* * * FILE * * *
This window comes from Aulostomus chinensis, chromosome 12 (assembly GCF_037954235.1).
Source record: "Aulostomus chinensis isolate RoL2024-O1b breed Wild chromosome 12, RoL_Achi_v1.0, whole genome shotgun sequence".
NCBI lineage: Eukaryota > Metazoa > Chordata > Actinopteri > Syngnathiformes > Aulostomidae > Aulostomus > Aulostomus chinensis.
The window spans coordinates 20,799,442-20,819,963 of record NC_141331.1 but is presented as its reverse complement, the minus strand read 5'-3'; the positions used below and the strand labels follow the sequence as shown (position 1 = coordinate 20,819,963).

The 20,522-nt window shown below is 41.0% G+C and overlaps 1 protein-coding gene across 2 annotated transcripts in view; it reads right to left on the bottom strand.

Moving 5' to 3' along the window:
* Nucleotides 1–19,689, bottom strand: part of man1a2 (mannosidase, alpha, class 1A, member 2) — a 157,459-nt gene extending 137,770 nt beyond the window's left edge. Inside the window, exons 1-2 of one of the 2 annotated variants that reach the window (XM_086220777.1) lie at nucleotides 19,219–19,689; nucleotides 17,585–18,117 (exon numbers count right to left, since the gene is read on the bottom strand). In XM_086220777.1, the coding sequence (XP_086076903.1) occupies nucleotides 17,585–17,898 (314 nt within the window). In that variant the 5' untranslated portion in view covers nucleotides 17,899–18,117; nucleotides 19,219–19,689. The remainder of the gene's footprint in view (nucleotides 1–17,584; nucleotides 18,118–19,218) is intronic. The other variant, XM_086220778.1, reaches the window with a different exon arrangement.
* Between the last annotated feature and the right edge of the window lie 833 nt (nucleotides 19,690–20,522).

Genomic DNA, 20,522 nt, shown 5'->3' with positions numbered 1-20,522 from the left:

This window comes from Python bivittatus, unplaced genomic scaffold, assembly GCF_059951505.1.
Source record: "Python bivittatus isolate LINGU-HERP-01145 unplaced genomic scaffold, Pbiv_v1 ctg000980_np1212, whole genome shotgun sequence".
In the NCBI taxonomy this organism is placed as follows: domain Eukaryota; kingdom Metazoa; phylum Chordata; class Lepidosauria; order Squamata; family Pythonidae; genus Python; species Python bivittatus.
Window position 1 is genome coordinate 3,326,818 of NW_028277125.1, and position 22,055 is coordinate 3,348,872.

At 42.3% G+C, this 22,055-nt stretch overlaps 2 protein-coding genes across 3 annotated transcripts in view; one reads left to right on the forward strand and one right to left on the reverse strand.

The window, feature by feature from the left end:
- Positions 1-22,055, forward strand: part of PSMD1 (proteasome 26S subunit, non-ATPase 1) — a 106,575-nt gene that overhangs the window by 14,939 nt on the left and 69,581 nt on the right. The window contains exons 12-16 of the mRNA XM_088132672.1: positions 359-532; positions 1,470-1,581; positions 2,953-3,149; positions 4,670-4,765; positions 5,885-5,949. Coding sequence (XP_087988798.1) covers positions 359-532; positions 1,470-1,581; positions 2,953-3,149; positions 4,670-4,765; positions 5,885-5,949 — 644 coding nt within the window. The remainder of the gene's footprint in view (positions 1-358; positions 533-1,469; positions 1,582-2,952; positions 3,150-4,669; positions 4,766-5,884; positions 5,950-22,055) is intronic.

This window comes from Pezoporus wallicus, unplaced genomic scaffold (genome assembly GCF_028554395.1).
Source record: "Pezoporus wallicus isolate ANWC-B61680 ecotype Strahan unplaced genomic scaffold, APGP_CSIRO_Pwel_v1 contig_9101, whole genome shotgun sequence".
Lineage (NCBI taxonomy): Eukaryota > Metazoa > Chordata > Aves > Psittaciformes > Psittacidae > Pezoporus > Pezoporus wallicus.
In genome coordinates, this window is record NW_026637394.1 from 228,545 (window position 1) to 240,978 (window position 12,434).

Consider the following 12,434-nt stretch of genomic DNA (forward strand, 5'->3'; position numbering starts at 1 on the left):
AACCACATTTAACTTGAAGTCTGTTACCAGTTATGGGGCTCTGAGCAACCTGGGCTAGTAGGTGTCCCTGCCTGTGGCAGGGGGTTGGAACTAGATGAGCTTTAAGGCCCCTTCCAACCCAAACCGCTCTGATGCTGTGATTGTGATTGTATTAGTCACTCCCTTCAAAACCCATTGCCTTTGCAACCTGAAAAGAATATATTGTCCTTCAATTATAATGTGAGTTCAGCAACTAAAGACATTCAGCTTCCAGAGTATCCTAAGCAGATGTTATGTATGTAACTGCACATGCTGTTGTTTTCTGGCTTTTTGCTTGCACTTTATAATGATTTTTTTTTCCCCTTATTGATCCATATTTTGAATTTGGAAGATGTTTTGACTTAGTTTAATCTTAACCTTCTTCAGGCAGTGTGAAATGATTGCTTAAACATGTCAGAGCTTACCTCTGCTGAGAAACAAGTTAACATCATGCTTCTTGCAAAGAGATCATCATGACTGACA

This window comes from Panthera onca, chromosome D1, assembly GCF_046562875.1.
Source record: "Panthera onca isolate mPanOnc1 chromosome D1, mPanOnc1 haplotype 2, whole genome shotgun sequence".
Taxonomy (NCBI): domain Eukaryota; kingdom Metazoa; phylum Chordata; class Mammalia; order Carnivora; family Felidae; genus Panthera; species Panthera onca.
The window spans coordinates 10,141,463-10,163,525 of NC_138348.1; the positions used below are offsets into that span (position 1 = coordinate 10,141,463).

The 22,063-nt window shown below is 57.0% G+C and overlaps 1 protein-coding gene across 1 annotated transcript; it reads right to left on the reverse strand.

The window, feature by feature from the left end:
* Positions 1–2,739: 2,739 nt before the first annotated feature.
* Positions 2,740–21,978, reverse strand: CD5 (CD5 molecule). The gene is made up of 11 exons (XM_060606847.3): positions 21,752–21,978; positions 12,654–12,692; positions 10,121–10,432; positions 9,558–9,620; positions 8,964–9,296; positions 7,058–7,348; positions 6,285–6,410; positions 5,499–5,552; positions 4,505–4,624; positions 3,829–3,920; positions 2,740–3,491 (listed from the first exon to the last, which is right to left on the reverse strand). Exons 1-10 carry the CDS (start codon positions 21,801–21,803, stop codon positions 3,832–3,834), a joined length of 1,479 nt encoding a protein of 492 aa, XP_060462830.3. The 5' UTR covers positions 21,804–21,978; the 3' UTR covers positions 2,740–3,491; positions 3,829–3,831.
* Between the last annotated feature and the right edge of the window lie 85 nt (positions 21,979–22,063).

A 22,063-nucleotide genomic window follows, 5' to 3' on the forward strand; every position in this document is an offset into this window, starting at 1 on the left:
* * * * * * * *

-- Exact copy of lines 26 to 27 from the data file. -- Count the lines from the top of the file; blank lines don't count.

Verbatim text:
The window spans coordinates 10,141,463-10,163,525 of NC_138348.1; the positions used below are offsets into that span (position 1 = coordinate 10,141,463).

The 22,063-nt window shown below is 57.0% G+C and overlaps 1 protein-coding gene across 1 annotated transcript; it reads right to left on the reverse strand.